What are solids?

Solids are simply hard substances, and they are so because of how their molecules are packed together. Examples of solids include rocks, chalk, sugar, pieces of wood, plastic, steel, or a nail. They are all solids at room temperature. They can come in all sizes, shapes, and forms.

Think of ice cubes as an example. They are solids when frozen. They change into a liquid at room temperature.

What about ashes? Is that solid too? Yes, ashes are tiny solid particles that fall off when something burns— like wood ash in the fireplace.

In the diagram below, see how similar the arrangement of molecules is in the piece of rock and wood ash.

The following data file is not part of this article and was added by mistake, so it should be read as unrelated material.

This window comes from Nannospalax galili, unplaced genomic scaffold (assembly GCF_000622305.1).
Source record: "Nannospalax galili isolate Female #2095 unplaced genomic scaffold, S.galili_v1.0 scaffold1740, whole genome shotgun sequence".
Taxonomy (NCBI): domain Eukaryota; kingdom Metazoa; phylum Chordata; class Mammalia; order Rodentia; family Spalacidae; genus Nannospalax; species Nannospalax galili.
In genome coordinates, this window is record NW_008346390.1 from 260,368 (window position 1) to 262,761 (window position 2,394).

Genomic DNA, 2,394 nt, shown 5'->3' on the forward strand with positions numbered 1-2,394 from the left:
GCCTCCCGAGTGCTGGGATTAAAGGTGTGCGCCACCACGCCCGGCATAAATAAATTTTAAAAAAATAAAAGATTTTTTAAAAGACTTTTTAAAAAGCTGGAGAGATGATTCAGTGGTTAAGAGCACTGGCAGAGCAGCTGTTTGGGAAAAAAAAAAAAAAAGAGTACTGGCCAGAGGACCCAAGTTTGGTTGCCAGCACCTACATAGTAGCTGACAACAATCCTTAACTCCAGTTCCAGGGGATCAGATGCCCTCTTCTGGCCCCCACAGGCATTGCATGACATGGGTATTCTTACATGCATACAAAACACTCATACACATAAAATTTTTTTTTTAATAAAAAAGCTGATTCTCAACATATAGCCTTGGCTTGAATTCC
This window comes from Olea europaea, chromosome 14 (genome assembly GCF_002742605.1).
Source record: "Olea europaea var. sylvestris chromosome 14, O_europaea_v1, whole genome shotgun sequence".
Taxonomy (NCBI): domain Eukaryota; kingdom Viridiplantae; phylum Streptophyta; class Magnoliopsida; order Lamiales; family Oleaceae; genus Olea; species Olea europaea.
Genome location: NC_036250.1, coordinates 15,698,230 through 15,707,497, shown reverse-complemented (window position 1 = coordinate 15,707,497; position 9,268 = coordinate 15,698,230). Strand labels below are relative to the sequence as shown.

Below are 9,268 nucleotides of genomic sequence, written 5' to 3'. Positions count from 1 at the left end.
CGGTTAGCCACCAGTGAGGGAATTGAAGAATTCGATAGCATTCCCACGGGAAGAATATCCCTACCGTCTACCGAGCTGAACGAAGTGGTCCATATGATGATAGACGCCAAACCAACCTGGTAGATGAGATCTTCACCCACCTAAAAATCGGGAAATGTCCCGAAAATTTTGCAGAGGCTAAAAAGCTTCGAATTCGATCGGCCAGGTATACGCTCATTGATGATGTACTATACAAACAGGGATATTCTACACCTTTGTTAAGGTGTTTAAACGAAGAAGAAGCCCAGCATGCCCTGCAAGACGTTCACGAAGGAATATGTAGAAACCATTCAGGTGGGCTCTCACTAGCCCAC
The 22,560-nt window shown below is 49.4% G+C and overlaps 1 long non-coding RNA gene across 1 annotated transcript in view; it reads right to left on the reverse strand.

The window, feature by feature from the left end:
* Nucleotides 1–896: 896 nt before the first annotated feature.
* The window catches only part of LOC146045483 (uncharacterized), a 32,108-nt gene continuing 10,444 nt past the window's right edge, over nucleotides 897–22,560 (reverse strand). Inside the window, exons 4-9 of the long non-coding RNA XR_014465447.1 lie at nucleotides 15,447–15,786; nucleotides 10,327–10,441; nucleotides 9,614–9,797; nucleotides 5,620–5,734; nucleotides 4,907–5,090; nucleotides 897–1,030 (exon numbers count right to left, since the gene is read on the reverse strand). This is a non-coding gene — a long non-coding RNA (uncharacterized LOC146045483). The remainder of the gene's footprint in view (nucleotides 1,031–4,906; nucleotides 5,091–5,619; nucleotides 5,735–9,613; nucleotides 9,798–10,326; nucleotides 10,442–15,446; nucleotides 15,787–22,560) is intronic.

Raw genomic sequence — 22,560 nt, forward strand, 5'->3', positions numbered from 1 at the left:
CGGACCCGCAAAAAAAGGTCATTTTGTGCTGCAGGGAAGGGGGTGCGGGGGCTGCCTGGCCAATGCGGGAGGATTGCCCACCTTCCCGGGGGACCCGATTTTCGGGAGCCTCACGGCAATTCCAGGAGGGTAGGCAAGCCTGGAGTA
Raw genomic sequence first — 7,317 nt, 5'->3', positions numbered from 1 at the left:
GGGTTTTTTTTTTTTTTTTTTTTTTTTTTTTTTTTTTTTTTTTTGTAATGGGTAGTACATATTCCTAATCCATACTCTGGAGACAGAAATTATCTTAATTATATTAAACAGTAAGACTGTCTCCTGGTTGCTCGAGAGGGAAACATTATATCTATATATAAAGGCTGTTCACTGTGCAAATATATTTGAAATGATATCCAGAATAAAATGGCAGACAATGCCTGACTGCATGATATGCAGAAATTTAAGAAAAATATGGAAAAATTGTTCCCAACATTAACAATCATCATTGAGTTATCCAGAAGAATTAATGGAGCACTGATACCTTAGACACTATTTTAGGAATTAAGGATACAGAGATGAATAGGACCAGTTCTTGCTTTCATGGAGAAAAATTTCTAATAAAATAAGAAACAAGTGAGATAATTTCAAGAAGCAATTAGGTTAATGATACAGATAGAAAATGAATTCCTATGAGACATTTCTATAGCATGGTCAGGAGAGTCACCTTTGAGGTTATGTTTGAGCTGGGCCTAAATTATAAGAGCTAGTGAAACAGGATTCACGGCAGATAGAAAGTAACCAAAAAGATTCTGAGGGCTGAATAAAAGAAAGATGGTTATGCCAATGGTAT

Arrangement of molecules in a solid
Arrangement of molecules in a solid
Characteristic of particles (molecules) in a solid.
  • The particles are close together (that’s why they cannot be squashed or compressed.
  • The particles cannot move freely from place to place (this is why they have a fixed shape).
  • The particles are arranged in a regular, distinct pattern.
  • The particles are held together by strong forces called bonds (This is why solids do not flow like water. Their particles are only able to vibrate in their position and cannot move from place to place.)
  • The particles can vibrate in a fixed position.

Different solids behave slightly differently because they have different properties such as ‘STRENGTH’. This makes solids useful for different things. Look at a pencil eraser—it is solid, but can slightly change shape because the strength of its bonds is slightly weaker than that in a piece of diamond.